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AUDIO DEMO: intro - hymnal verse - descant verse Free score. 

1 hymnal
Jerusalem the golden,
with milk and honey blest,
beneath thy contemplation
sink heart and voice oppressed:
I know not, oh, I know not,
what joys await us there;
what radiancy of glory,
what bliss beyond compare!

4. descant
Oh, sweet and blessed country,
the home of God's elect!
Oh, sweet and blessed country,
that eager hearts expect!
Jesus, in mercy bring us
to that dear land of rest,
who art, with God the Father,
and the Spirit, ever blest.

The hymn Jerusalem the golden derives from the monumental 12th C. poem De contemptu mundi ('On contempt of the world') by Bernard of Cluny, a Benedictine monk of whom little (not even his parentage, despite some 19th C. notions) is known apart from his writings. These include this work, as well as some treatises, sermons, the hymn Daily, daily, and a signature chronicle of monastic life - all composed in particularly fine Latin. De contemptu mundi is a 3000-line diatribe addressing the secular and religious failings afoot in the world, sparing no one, including from top to bottom his own church of Rome. But the work begins with a vision of the heavenly land, which describes the glorious hope of the new Jerusalem to come. John Mason Neale based his translation on an 1849 excerpt by Anglican archbishop Richard Chenevix Trench, which had already appeared in twenty hymnals. Jerusalem the golden was widely adopted by the Anglican church, dissenting churches, the Roman catholic church, and was appearing at 'dedications and festivals,' to use Neale's own words. The doxology was adapted by the editors of Hymns Ancient & Modern from the final verse of a different hymn from Bernard's work, also translated by Neale ("For thee, O dear, dear country"). Neale noted that the original was written in 'a dactylic hexameter, divided into three parts, between which a caesura is inadmissible,' a challenge of epic proportions.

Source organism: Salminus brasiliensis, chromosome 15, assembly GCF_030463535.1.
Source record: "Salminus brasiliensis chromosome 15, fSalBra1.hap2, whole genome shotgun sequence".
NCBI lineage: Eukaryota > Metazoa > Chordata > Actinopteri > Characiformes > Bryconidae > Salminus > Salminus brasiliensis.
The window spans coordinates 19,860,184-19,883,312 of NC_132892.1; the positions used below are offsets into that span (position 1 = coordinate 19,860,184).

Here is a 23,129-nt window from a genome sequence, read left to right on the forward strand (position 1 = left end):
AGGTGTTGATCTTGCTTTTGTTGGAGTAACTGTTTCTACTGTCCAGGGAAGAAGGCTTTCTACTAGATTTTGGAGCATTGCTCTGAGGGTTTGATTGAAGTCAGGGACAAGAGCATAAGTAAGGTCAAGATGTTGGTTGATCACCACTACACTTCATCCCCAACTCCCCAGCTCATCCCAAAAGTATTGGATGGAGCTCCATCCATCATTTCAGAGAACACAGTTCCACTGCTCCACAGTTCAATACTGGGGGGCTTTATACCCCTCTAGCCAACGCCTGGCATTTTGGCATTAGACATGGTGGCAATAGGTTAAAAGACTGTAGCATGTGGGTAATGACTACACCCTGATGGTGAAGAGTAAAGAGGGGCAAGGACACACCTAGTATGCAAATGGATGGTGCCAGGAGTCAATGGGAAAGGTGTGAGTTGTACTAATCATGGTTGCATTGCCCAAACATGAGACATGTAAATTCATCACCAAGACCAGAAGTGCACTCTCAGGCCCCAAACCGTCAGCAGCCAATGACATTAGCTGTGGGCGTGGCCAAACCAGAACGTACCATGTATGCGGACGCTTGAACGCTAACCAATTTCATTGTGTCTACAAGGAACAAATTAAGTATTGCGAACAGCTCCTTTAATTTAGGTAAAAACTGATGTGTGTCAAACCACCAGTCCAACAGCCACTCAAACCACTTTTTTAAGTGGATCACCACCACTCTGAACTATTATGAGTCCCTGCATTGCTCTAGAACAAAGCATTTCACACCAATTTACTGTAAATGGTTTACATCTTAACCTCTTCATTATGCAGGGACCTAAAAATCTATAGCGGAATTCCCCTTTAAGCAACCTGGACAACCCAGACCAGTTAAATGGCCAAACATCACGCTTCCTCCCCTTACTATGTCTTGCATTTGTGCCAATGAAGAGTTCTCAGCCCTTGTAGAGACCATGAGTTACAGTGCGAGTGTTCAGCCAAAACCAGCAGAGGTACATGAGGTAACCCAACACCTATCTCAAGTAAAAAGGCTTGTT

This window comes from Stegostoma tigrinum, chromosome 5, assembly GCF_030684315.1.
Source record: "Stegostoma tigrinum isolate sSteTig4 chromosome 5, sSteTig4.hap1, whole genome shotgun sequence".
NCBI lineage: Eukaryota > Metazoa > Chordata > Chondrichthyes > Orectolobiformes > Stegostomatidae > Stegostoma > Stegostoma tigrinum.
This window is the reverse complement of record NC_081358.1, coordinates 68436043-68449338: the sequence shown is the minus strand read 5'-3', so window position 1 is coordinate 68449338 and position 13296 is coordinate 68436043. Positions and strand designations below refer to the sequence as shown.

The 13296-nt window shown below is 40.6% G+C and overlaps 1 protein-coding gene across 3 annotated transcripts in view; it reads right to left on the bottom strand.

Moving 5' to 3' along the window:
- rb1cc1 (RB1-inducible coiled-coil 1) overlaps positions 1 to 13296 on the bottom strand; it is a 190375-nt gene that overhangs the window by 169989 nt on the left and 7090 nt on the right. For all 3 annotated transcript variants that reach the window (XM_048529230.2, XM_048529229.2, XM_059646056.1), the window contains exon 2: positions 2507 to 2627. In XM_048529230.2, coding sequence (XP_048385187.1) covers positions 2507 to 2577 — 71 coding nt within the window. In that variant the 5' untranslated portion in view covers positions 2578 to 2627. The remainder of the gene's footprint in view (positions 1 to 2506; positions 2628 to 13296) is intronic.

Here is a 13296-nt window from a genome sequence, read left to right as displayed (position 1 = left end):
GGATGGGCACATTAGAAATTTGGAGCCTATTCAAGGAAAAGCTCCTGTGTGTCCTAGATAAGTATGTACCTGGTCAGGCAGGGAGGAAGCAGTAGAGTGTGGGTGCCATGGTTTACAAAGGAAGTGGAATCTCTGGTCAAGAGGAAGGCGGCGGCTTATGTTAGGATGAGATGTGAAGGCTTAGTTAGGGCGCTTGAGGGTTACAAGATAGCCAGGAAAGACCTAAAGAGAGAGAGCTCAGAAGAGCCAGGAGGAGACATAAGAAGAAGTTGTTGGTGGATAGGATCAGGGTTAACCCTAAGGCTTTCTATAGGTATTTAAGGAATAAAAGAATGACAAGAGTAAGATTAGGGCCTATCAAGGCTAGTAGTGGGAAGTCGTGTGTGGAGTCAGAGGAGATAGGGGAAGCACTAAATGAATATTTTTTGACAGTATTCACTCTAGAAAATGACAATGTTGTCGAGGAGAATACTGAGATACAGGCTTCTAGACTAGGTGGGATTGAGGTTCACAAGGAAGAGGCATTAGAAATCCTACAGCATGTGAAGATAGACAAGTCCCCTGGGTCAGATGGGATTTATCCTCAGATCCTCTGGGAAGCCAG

A career military officer (and amateur composer), Alexander Ewing wrote his eponymous tune for an Aberdeen choir in 1853, to the passage "For thee, Oh dear, dear country." His tune was subsequently adapted (without permission) in duple meter for Hymns Ancient and Modern (1861), where it was married to Neale's Jerusalem the golden, with the original doxology appended. Lack of permission notwithstanding, Ewing's beautiful composition gained the enduring life it deserves. This tune has also been called Argyle, St. Bede's, and Bernard.

Dictionary of Composers for the Church in Great Britain and Ireland (Google Books)

The Heavenly Land (Bernard of Cluny, tr. Samuel Duffield)|

The Celestial Country (John Mason Neale, 1866)

Wikipedia – Bernard of Cluny

Wikipedia – Jerusalem the Golden (hymn)

The Hymnary– Composer and tune

The Hymnary- For thee O dear, dear country



Descant verse

O sweet and blessed country, the home of God's elect!

O sweet and blessed country, that eager hearts expect!

Jesus in mercy bring us to that dear land of rest,

who art with God the Father, and Spirit ever blest.

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